The day of my flight was approaching. One of the hardest things was saying goodbye to my little dog, Puzzle. The dogsitter put her in the car, and I saw the look on Puzzle’s face as they drove off.
“Oh my god. I will never see my little girl again, and no one even knows or cares.”
I had no plans to use the return plane ticket. I was in London a few days and then it was the Big Day. I recall getting in front of a webcam and showing the camera all the pills I planned to take in an hour or so. The timing had to be perfect to ensure I wasn’t “rescued.”
Suddenly, I realized I was lying in bed and many hours had passed. I hadn’t taken any pills. I had accidentally fallen asleep. If I took any pills now, the housekeepers at the hotel might find me still alive the next day. I knew I had blown it. I got out of bed and decided to walk around the city.
People were still out, even at 11:30 at night. It had rained, but now, the London sidewalks were dry. I began to laugh inside. I was alive.
When I reached 55 years old, I no longer had any desire to die. I gave that year a name: “55 and Alive.” Dying wasn’t going to solve anything. A failed attempt at suicide would make my life far worse. I needed to get away from the bogus psychiatric diagnoses. I needed to change what others thought of me. Was this possible?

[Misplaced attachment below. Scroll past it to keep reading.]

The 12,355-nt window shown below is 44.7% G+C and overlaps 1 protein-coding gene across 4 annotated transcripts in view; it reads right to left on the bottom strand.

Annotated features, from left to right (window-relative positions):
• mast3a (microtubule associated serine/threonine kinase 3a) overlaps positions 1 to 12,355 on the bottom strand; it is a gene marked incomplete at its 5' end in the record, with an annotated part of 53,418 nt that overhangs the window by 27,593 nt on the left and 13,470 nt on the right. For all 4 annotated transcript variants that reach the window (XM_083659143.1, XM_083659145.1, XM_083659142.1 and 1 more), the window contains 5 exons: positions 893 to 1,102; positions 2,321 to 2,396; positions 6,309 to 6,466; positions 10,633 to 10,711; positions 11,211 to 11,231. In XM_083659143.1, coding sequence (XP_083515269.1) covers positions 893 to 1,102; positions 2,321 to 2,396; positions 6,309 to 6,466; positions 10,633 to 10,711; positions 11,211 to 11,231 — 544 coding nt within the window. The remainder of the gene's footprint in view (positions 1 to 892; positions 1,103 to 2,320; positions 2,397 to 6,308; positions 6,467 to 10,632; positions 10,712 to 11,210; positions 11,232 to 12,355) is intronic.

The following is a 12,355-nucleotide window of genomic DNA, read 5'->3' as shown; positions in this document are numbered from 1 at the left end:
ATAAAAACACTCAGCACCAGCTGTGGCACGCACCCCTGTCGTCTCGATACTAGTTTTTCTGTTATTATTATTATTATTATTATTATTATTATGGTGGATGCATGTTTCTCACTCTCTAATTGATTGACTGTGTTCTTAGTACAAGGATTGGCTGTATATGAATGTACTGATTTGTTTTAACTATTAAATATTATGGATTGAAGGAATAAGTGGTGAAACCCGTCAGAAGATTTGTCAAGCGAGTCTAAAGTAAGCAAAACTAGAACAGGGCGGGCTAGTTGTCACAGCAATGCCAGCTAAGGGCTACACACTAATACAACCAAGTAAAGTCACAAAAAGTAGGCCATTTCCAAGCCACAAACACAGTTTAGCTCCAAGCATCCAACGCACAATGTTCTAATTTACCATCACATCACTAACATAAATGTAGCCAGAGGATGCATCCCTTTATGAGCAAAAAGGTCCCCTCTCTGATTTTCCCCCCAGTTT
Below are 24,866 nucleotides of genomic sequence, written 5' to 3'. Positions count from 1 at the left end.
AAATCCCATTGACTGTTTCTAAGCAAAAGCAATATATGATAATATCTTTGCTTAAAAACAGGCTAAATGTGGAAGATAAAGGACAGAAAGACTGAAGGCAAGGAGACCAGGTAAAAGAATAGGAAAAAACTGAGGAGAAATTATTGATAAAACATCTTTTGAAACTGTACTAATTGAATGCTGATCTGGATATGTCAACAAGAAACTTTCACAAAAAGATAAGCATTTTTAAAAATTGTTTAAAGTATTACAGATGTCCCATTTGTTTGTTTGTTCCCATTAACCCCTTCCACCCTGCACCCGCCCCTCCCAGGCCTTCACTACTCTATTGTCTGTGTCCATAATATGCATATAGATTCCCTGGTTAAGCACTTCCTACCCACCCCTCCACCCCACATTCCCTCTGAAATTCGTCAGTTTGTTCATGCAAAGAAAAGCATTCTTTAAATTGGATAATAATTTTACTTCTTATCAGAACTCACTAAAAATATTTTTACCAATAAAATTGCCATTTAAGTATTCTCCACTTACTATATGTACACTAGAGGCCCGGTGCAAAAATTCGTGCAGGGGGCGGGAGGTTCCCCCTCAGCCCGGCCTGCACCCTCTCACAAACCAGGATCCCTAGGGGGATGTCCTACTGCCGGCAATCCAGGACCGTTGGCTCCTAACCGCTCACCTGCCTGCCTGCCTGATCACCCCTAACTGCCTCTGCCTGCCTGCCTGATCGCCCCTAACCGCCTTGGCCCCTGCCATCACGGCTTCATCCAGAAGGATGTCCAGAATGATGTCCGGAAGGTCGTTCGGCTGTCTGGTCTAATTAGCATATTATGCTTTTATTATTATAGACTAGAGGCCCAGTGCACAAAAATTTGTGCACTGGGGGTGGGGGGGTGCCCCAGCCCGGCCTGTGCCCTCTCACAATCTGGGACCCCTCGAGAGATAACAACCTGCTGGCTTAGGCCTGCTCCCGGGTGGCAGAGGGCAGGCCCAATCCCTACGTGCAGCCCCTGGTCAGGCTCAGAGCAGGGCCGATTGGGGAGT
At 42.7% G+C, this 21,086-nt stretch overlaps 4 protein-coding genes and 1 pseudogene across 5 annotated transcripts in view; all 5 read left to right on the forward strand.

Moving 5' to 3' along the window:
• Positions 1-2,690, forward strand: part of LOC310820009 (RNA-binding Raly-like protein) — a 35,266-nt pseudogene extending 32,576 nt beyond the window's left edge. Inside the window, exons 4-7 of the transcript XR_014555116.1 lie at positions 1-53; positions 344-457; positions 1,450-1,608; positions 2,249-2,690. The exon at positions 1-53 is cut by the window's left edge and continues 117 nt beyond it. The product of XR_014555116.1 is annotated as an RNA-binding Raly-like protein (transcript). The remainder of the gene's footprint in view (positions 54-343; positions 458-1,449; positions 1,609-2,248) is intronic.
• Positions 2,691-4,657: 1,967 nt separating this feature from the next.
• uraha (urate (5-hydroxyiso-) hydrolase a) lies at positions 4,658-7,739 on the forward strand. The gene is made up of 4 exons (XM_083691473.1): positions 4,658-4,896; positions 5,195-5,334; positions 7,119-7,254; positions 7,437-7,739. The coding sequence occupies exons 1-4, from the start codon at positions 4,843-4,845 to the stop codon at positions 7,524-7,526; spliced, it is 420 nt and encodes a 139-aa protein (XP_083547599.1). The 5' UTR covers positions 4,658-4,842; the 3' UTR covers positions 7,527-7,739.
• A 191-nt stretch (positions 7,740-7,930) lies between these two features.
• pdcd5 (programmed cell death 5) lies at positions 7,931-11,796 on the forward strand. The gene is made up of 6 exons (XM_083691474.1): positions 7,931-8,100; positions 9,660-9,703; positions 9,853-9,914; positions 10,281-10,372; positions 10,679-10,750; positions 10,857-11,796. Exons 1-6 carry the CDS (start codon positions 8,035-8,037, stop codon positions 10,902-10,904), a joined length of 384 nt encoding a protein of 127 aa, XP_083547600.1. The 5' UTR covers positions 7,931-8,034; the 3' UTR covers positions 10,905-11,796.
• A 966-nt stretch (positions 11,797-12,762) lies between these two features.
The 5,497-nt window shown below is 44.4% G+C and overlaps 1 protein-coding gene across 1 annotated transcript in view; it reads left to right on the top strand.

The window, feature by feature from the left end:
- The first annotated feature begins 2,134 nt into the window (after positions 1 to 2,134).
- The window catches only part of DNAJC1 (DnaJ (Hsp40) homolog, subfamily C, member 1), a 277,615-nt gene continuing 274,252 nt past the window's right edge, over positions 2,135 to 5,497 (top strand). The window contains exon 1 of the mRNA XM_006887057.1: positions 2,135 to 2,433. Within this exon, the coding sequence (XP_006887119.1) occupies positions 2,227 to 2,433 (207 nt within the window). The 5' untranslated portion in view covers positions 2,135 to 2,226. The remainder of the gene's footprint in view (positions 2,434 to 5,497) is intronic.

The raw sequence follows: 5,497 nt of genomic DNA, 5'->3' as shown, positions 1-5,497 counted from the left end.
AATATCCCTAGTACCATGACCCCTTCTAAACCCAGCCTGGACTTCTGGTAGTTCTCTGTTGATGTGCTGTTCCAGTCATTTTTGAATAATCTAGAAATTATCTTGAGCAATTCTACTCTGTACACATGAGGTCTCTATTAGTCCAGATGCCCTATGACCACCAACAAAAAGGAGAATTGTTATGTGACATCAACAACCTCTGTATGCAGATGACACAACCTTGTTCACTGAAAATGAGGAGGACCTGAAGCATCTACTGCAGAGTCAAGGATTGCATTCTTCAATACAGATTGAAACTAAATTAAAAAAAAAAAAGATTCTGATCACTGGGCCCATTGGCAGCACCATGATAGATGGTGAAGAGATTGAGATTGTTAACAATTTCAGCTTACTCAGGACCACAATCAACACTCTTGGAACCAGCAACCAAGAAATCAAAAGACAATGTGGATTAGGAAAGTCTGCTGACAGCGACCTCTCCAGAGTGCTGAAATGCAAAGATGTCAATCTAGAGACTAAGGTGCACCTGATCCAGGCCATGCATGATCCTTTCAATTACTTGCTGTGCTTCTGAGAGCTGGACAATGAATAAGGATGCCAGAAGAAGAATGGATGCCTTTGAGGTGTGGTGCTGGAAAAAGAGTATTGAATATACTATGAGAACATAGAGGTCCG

Sometimes, you can’t change those around you, no matter how hard you try. People have their preconceived notions, which are nothing but gossip and bigotry. You can’t change an entire community, nor can you erase your medical records now that everything is computerized. I assumed there was no way out. This time, though, was different. I refused to give up. One night, unbeknownst to anyone, my little dog and I boarded a plane at Logan Airport, leaving behind almost all of my belongings, and I never looked back.
I didn’t need to change myself, only to get away from the oppression of diagnosis. I love my new community here in South America. I am healthier than ever. I run 10k every other day. Today, I call myself a survivor. No one can take my story away. I’ll never go back to the Mental Health System that had caused all the trouble. You can count on that.
Mad in America hosts blogs by a diverse group of writers. These posts are designed to serve as a public forum for a discussion—broadly speaking—of psychiatry and its treatments. The opinions expressed are the writers’ own.